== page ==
In the early 21st century, Voodoo has become part of the tourist attractions in New Orleans; commercial interests have sought to capitalize on popular interest in the religion. Shops selling charms, gris-gris, candles, and powders cater to both tourists and practitioners.
A more recent example of commercializing New Orleans Voodoo is in the 2009 Disney movie Princess and the Frog. The film's villain, Dr. Facilier (voiced by Keith David) plays a boker, a witch doctor. This is exemplified through his costume, his ominous presence and the talisman he carries around.
The New Orleans Historic Voodoo Museum houses numerous artifacts and provides daily tours of the museum, the St. Louis Cemetery, and the French Quarter (New Orleans). The museum also provides spiritual services, including matrimony blessings, marriage ceremonies, consultations, and other rituals. In August 1995, voodoo practitioners held a ritual in Bywater to try to drive away crack cocaine abuse, burglaries, prostitution, and assaults.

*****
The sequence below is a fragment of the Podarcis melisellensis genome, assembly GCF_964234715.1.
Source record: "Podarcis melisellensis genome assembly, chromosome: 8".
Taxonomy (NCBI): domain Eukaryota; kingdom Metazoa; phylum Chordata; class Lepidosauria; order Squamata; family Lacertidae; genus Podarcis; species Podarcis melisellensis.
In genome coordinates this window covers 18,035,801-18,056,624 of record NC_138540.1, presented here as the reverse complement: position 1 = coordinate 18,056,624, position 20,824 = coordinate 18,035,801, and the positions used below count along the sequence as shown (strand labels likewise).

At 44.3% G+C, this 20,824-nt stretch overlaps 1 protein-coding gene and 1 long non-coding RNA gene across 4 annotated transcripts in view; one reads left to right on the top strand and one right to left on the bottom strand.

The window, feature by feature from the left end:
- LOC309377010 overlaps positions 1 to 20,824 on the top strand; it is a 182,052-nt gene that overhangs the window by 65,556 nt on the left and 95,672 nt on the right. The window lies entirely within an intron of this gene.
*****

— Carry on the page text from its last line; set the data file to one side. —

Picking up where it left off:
Louisiana Voodoo and Christianity
As a result of the fusion of Francophone culture and Voodoo in Louisiana, Creole African Americans associated many Voodoo spirits with the Christian saints known to preside over the same domain. Although some doctrinaire leaders of each tradition believe Voodoo and Catholic practices are in conflict, in popular culture both saints and spirits are believed to act as mediators, with the Catholic priest or voodoo Legba presiding over specific respective activities. Early followers of Voodoo in the United States adopted the image of the Catholic saints to represent their spirits.
Many superstitions also related to the practice of Hoodoo, developed within the Voodoo tradition in Louisiana. While these superstitions are not central to the Voodoo faith, their emergence has been partly a result of Voodoo tradition in New Orleans and have since influenced it significantly.
In Hoodoo herbalism, the "cure-all" was very popular among followers. The cure-all was a Hoodoo mixture that could solve all problems. Hoodoo's herbal healing system included a variety of ingredients for cure-alls; one recipe was to mix jimson weed with sulfur and honey. The mixture was placed in a glass, which was rubbed against a black cat, and then the mixture was slowly sipped.